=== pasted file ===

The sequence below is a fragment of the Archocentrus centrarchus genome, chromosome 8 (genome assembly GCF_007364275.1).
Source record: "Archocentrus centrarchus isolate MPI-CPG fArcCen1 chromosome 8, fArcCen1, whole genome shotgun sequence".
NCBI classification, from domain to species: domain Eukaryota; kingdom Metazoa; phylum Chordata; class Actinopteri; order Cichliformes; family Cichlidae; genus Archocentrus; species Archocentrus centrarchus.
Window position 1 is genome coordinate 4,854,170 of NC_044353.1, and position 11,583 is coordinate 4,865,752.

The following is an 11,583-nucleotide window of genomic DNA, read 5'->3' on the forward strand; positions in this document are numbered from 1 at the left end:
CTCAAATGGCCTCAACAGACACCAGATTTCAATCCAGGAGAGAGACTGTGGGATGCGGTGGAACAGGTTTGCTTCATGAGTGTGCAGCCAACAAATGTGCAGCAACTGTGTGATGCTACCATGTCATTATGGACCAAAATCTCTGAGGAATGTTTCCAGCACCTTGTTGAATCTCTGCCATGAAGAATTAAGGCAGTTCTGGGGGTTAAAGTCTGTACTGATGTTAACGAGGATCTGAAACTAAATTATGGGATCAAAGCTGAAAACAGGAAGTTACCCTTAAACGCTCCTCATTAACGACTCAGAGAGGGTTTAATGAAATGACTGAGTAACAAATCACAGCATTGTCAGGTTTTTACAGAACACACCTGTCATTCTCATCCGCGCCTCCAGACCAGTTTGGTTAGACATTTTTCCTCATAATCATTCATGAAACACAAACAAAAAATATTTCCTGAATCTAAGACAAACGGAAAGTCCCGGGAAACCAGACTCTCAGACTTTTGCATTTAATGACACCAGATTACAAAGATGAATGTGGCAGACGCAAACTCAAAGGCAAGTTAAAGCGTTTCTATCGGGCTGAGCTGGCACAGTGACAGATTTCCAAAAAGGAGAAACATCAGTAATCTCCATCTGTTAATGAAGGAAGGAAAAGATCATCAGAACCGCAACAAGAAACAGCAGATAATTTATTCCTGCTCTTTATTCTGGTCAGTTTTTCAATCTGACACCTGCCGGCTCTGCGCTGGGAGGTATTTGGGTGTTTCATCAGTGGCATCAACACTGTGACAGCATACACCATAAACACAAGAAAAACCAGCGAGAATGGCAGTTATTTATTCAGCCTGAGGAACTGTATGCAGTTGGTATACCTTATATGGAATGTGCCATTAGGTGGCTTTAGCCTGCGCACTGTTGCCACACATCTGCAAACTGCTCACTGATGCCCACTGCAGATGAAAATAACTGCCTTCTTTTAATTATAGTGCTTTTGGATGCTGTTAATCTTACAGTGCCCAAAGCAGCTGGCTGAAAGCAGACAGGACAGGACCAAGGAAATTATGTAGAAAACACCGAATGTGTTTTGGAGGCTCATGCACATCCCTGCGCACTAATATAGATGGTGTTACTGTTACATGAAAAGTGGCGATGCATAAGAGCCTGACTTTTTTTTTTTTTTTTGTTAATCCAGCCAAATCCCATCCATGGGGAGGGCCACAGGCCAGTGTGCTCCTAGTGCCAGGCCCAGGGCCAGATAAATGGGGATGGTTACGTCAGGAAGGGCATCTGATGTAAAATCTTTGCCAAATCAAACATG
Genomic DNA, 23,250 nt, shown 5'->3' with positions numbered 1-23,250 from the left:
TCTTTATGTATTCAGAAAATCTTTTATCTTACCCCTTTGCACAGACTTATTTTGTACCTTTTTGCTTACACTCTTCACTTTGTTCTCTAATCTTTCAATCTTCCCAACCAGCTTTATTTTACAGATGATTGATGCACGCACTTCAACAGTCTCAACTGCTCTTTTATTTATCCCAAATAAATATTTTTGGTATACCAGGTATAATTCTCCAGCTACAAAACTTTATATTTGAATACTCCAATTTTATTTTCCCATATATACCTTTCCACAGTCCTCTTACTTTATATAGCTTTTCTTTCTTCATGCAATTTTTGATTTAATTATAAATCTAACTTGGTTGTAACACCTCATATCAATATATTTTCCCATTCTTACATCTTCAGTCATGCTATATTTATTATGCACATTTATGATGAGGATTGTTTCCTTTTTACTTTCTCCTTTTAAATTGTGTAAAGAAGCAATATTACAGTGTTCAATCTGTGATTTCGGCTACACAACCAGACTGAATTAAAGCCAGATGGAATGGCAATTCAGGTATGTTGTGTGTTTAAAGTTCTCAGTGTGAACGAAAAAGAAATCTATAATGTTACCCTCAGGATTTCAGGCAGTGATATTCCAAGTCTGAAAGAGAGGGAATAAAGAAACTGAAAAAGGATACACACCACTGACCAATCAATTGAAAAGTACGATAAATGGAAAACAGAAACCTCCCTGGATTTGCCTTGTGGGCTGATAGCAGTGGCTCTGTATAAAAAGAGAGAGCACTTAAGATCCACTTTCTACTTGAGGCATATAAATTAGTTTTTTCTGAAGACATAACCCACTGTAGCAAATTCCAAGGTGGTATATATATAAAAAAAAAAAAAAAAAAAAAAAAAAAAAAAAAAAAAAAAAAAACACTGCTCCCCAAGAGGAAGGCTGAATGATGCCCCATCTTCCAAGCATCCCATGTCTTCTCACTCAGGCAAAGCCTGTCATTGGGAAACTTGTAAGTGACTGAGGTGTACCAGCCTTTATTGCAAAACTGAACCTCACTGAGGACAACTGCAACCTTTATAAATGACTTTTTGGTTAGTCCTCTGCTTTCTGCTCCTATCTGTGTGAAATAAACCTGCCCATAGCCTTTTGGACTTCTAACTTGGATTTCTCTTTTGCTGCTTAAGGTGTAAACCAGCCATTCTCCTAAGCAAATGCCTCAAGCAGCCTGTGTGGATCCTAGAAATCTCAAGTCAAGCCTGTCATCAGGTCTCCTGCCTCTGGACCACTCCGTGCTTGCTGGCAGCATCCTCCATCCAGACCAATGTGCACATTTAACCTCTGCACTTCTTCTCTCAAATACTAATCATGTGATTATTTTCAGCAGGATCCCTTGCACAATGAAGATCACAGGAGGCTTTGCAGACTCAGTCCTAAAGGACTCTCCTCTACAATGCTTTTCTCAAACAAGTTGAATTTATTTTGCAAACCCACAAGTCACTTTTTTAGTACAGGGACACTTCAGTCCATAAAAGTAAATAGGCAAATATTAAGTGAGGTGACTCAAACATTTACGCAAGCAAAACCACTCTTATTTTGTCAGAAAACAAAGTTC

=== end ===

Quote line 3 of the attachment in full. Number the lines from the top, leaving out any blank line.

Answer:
NCBI classification, from domain to species: domain Eukaryota; kingdom Metazoa; phylum Chordata; class Actinopteri; order Cichliformes; family Cichlidae; genus Archocentrus; species Archocentrus centrarchus.